David Bourget (Western Ontario)
David Chalmers (ANU, NYU)
Rafael De Clercq
Ezio Di Nucci
Jack Alan Reynolds
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Noûs 36 (s16):17 - 41 (2002)
Following Aristotle (who himself was following Parmenides), philosophers have appealed to the distributional reflexes of expressions in determining their semantic status, and ultimately, the nature of the extra-linguistic world. This methodology has been practiced throughout the history of philosophy; it was clarified and made popular by the likes of Zeno Vendler and J.L. Austin, and is realized today in the toolbox of linguistically minded philosophers. Studying the syntax of natural language was fueled by the belief that there is a conceptually tight connection between the syntax of our language and its semantics, and the belief that there is a similarly tight connection between the semantics of our language and metaphysical facts about the world. We are less confident than our colleagues about the relation syntax has to semantics and metaphysics. In particular, we do not believe that the current status of theoretical syntax (or semantics or metaphysics) provides much support for either of the above two beliefs. We will illustrate our view with a case study regarding the status of complex demonstratives. We will show that a recent and particularly subtle syntactically based argument for the semantic/metaphysical status of complex demonstratives does not in fact show what semantic category complex demonstratives are..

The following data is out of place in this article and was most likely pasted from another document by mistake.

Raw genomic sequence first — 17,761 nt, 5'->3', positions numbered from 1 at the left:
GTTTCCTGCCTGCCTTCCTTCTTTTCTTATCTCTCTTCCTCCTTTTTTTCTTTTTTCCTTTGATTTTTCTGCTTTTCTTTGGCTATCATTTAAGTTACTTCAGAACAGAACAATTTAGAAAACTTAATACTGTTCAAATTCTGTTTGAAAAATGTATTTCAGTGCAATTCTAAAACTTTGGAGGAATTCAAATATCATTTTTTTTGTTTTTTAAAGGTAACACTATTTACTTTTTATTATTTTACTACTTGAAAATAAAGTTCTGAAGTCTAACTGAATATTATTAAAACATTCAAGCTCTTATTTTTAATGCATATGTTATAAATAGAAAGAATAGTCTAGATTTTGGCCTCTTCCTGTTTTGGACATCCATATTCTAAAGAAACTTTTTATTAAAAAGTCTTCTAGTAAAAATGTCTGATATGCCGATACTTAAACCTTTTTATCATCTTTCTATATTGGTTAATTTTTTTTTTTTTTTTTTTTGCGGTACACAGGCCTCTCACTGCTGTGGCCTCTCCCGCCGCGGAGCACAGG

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Citations of this work BETA
Paul Elbourne (2008). Demonstratives as Individual Concepts. Linguistics and Philosophy 31 (4):409-466.
Daniel Altshuler (2007). WCO, ACD and What They Reveal About Complex Demonstratives. Natural Language Semantics 15 (3):265-277.
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